Asafoetida (Ferula asafoetida) is the dried sap obtained from the roots of Ferula plants.
While it’s native to Afghanistan and Iraq, asafoetida is commonly used in Indian cuisine where it’s dried, ground into a spice, and referred to as hing .
In addition to flavoring food, asafoetida has also been used for centuries around the world for its perceived health benefits.
Technically a gum-resin, asafoetida is a hard substance that’s extracted from large, carrot-shaped roots of the Ferula plants .
Once extracted, it’s commonly dried, ground into a coarse, yellow powder, and used for either culinary or medicinal purposes.
As a spice, asafoetida is known for its strong, pungent odor, which is due to its high concentration of sulfur compounds. In fact, due to its unpleasant smell, this seasoning is sometimes referred to as stinking gum.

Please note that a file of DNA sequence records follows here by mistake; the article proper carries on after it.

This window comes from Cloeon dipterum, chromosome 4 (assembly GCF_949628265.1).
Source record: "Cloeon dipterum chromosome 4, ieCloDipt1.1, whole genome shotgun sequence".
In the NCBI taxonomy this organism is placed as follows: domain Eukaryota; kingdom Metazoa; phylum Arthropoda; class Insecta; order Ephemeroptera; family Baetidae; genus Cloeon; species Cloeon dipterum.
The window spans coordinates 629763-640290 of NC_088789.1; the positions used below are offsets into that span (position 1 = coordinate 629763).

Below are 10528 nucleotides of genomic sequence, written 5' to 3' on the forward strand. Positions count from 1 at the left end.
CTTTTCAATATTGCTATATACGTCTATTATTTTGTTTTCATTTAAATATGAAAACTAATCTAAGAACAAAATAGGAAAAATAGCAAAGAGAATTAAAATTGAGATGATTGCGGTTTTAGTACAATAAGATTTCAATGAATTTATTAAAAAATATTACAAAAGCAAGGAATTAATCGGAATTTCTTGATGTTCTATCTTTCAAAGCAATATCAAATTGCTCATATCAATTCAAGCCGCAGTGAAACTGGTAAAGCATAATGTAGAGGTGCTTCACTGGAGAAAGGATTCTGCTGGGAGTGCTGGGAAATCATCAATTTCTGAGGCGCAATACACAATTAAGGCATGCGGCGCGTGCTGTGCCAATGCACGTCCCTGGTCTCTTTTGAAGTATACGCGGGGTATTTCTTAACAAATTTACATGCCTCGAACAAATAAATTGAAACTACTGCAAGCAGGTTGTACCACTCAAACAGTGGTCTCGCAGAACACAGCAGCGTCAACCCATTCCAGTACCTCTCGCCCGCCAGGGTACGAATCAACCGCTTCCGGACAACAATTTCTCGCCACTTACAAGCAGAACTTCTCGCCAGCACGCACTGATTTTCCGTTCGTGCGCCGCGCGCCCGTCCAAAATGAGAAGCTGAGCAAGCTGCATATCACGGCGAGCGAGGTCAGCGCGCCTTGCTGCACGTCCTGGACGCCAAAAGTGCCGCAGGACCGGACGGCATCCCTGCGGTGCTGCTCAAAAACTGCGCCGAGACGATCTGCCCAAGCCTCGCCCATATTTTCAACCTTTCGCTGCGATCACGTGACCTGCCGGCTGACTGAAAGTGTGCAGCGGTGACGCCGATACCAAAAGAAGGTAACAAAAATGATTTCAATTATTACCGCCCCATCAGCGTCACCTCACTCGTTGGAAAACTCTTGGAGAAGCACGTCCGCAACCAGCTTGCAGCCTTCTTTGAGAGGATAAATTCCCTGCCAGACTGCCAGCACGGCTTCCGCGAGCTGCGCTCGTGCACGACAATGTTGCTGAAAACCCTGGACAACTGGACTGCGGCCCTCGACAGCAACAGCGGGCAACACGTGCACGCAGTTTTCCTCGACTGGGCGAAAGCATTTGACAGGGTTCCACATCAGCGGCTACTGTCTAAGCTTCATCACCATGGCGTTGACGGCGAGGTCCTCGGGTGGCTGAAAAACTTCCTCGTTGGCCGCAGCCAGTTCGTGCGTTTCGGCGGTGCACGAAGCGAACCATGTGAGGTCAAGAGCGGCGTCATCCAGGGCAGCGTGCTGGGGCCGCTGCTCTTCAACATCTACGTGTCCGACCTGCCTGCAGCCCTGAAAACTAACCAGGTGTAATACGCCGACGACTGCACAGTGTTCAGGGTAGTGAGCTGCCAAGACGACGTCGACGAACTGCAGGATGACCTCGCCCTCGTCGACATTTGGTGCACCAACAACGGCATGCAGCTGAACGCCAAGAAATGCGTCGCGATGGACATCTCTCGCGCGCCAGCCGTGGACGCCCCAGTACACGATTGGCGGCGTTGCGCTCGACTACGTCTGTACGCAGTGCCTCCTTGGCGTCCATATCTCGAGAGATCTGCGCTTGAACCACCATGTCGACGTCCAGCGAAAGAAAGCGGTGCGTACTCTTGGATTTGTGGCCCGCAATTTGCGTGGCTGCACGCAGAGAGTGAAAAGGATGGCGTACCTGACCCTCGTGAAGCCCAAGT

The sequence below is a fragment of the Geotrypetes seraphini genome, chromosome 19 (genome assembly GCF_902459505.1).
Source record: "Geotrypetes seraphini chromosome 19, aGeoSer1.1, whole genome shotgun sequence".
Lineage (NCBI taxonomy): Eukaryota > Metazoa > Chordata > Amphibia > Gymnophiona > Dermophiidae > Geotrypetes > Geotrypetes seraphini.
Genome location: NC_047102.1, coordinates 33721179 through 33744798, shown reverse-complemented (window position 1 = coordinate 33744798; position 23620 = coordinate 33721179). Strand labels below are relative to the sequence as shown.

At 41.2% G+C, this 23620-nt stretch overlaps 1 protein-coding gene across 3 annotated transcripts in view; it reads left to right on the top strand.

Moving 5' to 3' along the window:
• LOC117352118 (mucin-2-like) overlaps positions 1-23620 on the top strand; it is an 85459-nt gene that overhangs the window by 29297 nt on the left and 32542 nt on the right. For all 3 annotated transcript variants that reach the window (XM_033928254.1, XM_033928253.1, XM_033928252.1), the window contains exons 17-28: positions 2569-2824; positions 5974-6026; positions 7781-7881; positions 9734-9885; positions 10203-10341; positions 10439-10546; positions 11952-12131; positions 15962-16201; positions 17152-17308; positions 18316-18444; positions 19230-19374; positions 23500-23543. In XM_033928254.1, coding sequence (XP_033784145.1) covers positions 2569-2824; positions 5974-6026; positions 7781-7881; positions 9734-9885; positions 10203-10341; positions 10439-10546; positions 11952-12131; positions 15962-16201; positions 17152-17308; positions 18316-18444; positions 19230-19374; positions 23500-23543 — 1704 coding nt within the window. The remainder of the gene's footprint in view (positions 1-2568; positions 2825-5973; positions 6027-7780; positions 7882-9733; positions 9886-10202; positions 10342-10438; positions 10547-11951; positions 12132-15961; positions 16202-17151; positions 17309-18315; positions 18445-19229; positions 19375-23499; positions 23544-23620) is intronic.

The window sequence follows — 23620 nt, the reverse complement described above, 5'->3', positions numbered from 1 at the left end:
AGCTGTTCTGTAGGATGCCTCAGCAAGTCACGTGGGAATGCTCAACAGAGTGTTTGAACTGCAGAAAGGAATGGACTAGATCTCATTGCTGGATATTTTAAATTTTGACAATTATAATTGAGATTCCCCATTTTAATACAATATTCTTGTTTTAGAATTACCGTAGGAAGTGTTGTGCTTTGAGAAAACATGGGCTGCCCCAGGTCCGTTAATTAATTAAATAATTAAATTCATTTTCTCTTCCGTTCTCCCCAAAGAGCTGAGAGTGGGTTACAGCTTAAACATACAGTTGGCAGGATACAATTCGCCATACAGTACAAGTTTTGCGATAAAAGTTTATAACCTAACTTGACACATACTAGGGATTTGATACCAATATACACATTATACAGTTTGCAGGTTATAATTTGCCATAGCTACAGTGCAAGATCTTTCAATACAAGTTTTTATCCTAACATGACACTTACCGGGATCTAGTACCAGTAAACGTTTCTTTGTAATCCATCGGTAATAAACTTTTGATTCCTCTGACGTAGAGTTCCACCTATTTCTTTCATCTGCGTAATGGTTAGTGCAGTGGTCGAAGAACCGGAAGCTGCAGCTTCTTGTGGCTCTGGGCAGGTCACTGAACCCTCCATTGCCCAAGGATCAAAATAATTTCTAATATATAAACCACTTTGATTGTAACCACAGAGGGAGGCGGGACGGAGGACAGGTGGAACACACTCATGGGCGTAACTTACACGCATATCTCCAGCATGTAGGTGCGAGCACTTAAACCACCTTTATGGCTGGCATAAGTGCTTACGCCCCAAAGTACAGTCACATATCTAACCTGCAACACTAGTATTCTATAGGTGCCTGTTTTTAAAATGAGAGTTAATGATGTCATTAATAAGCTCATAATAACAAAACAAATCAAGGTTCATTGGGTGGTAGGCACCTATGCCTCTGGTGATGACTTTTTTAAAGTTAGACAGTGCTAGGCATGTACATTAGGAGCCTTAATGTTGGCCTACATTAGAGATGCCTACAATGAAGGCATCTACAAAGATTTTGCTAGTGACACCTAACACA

However, when cooked, its flavor and smell become much more palatable and are often described as being similar to leeks, garlic, and even meat.
In addition to adding a distinct flavor to dishes, asafoetida has been used in traditional medicine for centuries.
For example, in Ayurvedic medicine, hing is used to aid digestion and gas, as well as treat bronchitis and kidney stones. While during the Middle Ages, the dried gum was sometimes worn around the neck to help ward off infection and disease.
Yet despite being used for thousands of years, many of the traditional uses of asafoetida have not been proven by modern science.